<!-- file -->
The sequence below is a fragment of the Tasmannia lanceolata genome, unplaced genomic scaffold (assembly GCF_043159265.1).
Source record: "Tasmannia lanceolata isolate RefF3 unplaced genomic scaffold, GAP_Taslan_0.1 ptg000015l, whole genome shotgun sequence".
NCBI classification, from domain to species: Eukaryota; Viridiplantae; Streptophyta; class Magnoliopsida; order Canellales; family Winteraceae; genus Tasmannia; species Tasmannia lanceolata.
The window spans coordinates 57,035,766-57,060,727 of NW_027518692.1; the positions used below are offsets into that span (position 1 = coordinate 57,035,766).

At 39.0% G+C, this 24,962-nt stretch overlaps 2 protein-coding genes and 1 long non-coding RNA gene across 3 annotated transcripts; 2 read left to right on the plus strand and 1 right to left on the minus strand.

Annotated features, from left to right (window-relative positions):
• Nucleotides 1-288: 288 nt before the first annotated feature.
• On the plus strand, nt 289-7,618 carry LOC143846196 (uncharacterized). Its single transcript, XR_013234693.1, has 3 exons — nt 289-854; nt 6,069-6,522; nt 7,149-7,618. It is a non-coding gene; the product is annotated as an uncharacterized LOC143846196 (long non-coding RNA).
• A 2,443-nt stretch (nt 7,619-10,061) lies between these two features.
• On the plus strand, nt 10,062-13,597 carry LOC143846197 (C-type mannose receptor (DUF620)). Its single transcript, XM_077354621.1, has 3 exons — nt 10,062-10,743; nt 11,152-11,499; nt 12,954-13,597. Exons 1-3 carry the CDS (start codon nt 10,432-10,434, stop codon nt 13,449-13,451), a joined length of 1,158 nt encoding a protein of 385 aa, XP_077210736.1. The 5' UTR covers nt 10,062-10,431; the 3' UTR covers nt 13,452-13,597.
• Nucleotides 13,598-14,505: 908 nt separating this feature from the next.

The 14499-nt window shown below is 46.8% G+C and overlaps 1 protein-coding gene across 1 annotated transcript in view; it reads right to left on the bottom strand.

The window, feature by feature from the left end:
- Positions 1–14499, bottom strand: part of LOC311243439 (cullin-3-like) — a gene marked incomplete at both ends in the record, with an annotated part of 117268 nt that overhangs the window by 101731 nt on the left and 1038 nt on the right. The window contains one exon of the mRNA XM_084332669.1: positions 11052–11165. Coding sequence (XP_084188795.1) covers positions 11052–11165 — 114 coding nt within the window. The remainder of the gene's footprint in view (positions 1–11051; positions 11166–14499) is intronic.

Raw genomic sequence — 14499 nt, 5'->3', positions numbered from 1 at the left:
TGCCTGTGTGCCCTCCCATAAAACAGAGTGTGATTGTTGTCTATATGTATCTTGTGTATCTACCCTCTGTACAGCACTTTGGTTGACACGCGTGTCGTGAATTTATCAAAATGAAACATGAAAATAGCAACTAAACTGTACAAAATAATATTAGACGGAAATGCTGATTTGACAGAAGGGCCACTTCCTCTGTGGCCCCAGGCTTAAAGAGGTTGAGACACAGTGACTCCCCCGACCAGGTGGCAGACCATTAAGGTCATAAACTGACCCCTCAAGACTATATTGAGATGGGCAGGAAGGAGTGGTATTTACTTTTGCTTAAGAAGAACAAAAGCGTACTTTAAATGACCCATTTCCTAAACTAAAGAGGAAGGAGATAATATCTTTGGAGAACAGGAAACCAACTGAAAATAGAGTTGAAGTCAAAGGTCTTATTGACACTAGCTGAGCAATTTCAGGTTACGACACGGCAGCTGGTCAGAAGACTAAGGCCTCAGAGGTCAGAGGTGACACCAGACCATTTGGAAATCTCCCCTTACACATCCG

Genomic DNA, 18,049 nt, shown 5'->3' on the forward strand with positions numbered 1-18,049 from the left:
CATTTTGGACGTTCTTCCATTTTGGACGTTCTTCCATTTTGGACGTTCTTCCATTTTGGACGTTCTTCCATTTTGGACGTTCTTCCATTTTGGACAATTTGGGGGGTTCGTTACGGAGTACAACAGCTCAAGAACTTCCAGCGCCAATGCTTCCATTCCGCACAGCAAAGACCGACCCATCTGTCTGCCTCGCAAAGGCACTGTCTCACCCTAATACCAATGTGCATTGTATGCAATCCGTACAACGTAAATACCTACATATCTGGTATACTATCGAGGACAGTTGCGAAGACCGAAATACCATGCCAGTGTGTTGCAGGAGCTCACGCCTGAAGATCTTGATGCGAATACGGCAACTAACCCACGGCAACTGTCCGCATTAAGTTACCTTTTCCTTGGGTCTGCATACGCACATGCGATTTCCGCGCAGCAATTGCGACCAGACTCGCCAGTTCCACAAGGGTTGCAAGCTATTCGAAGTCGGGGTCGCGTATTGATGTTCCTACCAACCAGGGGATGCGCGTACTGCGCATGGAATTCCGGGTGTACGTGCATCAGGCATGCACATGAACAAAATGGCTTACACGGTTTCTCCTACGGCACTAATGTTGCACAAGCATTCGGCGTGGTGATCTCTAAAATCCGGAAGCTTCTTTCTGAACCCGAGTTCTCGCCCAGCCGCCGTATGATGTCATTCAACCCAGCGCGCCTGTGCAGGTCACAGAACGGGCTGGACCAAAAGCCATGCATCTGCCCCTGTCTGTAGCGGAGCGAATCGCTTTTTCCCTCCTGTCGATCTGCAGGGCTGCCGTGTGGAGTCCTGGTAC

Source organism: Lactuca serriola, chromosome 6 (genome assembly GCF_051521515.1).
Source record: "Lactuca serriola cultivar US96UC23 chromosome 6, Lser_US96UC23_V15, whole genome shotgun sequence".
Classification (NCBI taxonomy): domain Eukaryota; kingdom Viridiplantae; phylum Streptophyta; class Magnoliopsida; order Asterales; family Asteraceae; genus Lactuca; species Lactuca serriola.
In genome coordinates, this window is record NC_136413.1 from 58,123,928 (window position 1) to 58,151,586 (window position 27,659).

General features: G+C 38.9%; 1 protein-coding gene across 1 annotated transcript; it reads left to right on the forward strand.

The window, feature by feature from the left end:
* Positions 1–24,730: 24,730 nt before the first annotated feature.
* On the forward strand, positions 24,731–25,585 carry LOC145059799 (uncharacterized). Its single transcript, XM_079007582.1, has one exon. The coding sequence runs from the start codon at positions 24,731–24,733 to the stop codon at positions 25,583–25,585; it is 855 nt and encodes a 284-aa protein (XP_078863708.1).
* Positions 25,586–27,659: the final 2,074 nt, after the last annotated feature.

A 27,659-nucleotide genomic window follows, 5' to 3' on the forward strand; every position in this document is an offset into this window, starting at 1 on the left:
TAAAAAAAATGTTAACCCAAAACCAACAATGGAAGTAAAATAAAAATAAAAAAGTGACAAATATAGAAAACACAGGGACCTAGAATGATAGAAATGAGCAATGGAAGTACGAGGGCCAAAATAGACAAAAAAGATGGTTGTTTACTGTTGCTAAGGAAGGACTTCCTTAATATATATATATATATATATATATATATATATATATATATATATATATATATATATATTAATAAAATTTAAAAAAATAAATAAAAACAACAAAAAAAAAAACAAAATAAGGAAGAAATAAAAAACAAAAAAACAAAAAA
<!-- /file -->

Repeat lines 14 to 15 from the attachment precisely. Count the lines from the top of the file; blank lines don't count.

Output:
- Positions 1–14499, bottom strand: part of LOC311243439 (cullin-3-like) — a gene marked incomplete at both ends in the record, with an annotated part of 117268 nt that overhangs the window by 101731 nt on the left and 1038 nt on the right. The window contains one exon of the mRNA XM_084332669.1: positions 11052–11165. Coding sequence (XP_084188795.1) covers positions 11052–11165 — 114 coding nt within the window. The remainder of the gene's footprint in view (positions 1–11051; positions 11166–14499) is intronic.

Raw genomic sequence — 14499 nt, 5'->3', positions numbered from 1 at the left: